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This article was originally published on Quora as an answer.
Do not take your dental hygiene lightly.
You have 32 teeth, ask dentist and you’ll realize each one can cost you more than their weight in gold. And if that’s not enough try taking a trip to a dentist and spend some quality time on that chair!
Never debate with religious people.
You will never win, and they will stop being nice to you. So enjoy the free lunches and keep your mouth shut.
Do not wonder about the “purpose of life.”
It is a depressing ditch. Believe me, I have spent a lot of time there.
Do not update your social media display pics too often.
The identity that you project on social media is always more romantic than your real life. Those hundreds of likes on your display pic may gives you a boosted sense of self importance and may feed your need for attention. If you fall in love with your own projection of your Facebook life, you know something needs to be changed.
Do not make big goals.
Make micro goals and make a system to achieve them continuously. Continuous stream of small achievements can fill you up with confidence and add a lot of value to your daily life. Having big goals is like gambling. Even if you beat all the odds and win big, you still won’t be satisfied for long. System of micro goals is like investment, it will slowly but steadily compound into big and more stable wealth of achievements.
Do not believe in miraculous success stories.
One of the perks of being successful is that you get to boast about yourself and people still take you seriously. Do not fall in that trap. Success stories are often over romanticised and overdramatised for bagging claps. Take them with a pinch, rather a fist of salt.
Do not be overly altruistic.
Helping someone who does not need your help doesn’t do any good. Tying your self-worth to your selflessness can practically damage you. And even when your help is appreciated, it if comes too easy every time, it will lose its worth. Be good, be kind but be slightly selfish.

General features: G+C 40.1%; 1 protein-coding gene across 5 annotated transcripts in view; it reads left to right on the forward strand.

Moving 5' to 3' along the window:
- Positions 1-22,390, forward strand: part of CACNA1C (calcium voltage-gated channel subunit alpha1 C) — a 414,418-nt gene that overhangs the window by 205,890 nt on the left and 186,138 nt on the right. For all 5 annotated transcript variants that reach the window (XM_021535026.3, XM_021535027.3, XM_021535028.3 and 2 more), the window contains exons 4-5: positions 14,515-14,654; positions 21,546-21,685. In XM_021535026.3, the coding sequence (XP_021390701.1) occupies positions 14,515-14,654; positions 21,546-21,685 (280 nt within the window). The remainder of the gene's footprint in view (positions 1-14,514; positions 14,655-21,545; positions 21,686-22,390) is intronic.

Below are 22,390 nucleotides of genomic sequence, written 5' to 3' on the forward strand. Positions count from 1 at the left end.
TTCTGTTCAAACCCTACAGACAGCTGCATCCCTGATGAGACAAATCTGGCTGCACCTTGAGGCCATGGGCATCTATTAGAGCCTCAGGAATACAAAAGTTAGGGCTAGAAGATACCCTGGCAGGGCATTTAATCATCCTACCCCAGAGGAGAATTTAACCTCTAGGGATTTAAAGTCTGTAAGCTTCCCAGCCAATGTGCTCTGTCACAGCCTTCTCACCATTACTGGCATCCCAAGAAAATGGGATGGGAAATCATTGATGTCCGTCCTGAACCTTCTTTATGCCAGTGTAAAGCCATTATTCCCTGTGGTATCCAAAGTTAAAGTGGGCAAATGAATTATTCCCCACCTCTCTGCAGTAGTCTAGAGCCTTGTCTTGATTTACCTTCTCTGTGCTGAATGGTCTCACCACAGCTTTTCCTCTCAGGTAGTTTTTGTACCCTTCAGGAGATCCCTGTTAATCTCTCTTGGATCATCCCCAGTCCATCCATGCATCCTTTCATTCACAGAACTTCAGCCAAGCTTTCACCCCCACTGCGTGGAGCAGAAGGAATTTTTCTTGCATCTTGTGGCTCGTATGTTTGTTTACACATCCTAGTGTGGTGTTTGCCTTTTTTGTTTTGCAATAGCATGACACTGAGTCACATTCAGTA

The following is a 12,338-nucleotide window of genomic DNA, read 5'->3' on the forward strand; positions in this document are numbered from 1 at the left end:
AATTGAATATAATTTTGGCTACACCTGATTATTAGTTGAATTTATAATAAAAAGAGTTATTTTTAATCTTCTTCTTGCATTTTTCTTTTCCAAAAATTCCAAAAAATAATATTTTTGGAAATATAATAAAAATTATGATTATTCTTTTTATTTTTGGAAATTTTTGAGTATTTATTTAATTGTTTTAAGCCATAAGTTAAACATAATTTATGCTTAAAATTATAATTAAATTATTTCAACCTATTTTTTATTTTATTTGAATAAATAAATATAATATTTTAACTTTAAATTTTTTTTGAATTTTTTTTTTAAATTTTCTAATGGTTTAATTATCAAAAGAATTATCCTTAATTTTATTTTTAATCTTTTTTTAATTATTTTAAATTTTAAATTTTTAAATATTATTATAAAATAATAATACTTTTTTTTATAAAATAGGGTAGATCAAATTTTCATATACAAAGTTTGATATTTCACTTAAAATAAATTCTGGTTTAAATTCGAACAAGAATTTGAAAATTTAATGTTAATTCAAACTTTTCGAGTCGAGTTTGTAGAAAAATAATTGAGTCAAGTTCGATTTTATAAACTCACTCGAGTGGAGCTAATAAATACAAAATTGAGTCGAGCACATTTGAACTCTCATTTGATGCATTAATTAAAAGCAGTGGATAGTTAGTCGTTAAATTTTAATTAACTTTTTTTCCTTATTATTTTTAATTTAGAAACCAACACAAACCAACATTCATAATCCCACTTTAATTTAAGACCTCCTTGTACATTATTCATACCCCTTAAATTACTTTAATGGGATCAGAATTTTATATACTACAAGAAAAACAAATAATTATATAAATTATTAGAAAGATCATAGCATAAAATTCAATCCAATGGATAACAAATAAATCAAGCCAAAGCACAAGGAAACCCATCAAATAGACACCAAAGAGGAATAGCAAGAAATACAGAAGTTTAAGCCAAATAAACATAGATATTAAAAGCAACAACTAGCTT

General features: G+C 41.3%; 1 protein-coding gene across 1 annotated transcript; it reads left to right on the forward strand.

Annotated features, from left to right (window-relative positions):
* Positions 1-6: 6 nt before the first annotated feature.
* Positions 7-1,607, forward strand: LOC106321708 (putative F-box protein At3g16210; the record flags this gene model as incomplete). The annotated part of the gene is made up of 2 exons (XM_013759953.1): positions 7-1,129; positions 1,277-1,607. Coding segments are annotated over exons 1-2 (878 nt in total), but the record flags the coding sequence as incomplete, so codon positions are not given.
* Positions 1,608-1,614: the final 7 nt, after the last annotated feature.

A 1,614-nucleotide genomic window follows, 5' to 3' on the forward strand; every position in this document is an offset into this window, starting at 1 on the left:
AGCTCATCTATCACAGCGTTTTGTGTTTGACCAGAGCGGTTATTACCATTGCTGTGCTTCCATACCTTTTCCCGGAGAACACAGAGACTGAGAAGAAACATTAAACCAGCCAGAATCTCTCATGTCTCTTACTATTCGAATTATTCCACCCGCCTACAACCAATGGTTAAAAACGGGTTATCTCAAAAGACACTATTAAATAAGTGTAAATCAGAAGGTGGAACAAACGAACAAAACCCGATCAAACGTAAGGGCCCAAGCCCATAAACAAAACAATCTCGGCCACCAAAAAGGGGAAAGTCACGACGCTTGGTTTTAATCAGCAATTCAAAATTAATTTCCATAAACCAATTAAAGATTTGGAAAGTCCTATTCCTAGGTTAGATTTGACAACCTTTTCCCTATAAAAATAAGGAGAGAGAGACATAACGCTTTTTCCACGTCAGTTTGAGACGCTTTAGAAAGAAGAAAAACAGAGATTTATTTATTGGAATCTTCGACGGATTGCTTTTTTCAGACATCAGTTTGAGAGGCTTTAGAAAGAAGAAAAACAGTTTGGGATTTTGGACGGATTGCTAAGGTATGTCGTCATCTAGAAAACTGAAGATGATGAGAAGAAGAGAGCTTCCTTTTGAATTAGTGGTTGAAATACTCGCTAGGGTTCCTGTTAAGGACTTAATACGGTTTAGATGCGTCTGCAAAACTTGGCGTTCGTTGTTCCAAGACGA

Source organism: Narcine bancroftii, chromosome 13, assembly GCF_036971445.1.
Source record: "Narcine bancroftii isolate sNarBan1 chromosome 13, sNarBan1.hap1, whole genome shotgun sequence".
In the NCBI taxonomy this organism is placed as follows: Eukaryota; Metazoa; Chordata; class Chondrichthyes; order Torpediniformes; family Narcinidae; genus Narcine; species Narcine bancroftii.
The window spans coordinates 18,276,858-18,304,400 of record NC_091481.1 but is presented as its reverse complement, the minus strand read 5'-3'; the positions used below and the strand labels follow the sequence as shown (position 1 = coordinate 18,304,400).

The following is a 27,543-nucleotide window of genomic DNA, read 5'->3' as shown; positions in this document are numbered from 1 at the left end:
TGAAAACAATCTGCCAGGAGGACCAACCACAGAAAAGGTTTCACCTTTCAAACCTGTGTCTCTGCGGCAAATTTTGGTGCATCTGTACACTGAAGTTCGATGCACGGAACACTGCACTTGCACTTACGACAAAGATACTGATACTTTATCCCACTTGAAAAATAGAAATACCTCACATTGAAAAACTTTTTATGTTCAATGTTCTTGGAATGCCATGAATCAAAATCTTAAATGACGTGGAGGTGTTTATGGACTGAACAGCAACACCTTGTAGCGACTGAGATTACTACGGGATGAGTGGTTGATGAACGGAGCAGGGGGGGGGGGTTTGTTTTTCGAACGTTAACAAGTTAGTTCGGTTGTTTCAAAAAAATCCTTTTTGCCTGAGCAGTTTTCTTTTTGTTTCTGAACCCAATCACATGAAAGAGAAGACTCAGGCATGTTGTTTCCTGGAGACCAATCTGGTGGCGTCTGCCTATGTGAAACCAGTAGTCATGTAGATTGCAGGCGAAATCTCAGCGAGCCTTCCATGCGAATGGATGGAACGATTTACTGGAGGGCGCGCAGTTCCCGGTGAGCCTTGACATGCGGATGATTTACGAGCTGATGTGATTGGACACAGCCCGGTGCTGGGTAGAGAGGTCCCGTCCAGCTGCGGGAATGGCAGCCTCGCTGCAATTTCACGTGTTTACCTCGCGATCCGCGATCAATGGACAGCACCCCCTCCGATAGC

Do not be self-righteous.
Living with too many scruples sucks. Chances are, your views will change with your age. If you define your rights and wrongs too rigidly, you might have to eat them later. Live on axiomatic principles and have a flexible belief system.
Do not believe your superiors when they say they are “open to criticism.”
No they really aren’t. At Least not from their subordinates. The healthy criticism that you may like to dispense might not be healthy for you.
Do not watch romantic movies.
At Least not with your partner. It can screw your life. You will be perennially expected to do for free, what actors on screen do for a hefty sum.
Do not say “no” very often.
There is a lot for you to gain beyond every “yes.” Moreover saying “no” more than “yes” destroys the gravity of your “no.”
Do not skip family gatherings.
Even if you have an aunt who always compares you with her kids, even if you have an uncle who can’t help giving you superfluous life advice, even if you have cousins who are more successful than you are and even if you have never won a debate with your mom (no one has), try to attend family gatherings as far as you can. Think of it as a healthy torture.
Never drink bad alcohol. Never drink in bad company. Never drink in bad mood.
These are the three rules of happy drinking. Never drink if any of these conditions are violated. Oh… and never drink alone.
Never send a mail without proofreading.
Read it at least once before sending. Watch out for CCs if you are replying to a mail. Pay attention to punctuation and spelling mistakes. Remember, autocorrect is like your friend who never misses a chance to embarrass you.
Don’t take yourself too seriously.
Just like everyone else, you don’t matter.
Rahul is a hobbyist writer, a passionate engineer, a photography enthusiast and currently an entrepreneur working for his own startup. Curious brains may drop him a “hello” on his LinkedIn profile. You can also follow him on Quora. Or visit his Photoblog.